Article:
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Farm Radio Weekly is a news and information service for rural radio broadcasters in sub-Saharan Africa. It is published by Farm Radio International.

Farm Radio Weekly

Notes to broadcasters: Choosing to grow a greater range of crops

In this week’s story from Uganda, Ms. Acen decided to grow a wider range of crops. She is earning more income because she now produces goods for the market at different times of the year.

The following stories from previous editions of FRW also deal with crop choice:

-“Comoros: Farmer switches from growing luxury good to staple crops (FRW #238, March 2013) http://weekly.farmradio.org/2013/03/11/comoros-farmer-switches-from-growing-luxury-good-to-staple-crops-by-ahmed-bacar-for-farm-radio-weekly-in-comoros/

-“Congo-Brazzaville: Cassava scarce as farmers turn to growing pineapple” (FRW #219, October 2012) http://weekly.farmradio.org/2012/10/09/congo-brazzaville-cassava-scarce-as-farmers-turn-to-growing-pineapple-by-john-ndinga-ngoma-for-farm-radio-weekly-in-congo-brazzaville/

-“Niger: Onion producers suffer from market glut” (FRW #202, May 2012) http://weekly.farmradio.org/2012/05/28/niger-onion-producers-suffer-from-market-glut-ips/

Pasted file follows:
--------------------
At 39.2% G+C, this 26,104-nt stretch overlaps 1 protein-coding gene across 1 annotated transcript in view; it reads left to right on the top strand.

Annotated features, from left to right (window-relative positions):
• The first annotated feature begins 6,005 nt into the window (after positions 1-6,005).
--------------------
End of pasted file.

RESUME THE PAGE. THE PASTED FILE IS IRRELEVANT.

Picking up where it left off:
-“Uganda: Organic certification allows farmers to tap export market” (FRW #68, June 2009) http://weekly.farmradio.org/2009/06/01/2-uganda-organic-certification-allows-farmers-to-tap-export-market-by-sawa-pius-for-farm-radio-weekly-in-kampala-uganda/

-“Nigeria: Cassava waste is good food for goats” (FRW #54, February 2009) http://weekly.farmradio.org/2009/02/02/nigeria-cassava-%E2%80%9Cwaste%E2%80%9D-is-good-food-for-goats-voa-news/

Issue #239 (March 2013) contained three stories about how farmers adapted their crops or their marketing in order to supply the market. You can find that issue here: http://weekly.farmradio.org/topic/issue-239/

Many farmers frequently rethink the mix of crops they grow for reasons such as market changes, climate change, or promotion by NGOs. What sorts of choices and changes are farmers in your listening area making? Here are a couple of program ideas on the topic:

1) Host a call-in/text-in program inviting farmers to discuss their crop choices. If they’ve switched or introduced new crops in the past, what were their reasons and what were their results? If they have maintained the same crops while nearby farmers have made changes, what were their reasons and are they happy with their decision?

2) If you see a trend of farmers increasingly growing a new crop, interview some of the farmers about their decision. What do their farms look like now (for example, have they devoted some or all of their farms to the new crop or crops)? What have been the benefits and challenges of making the change? If some or all of their crops are non-food crops (such as coffee or cotton) what steps are they taking to ensure their family’s food security? While visiting areas where many farmers have made a change, see if you can find some farmers who have opted against change, and add their voices to the program.

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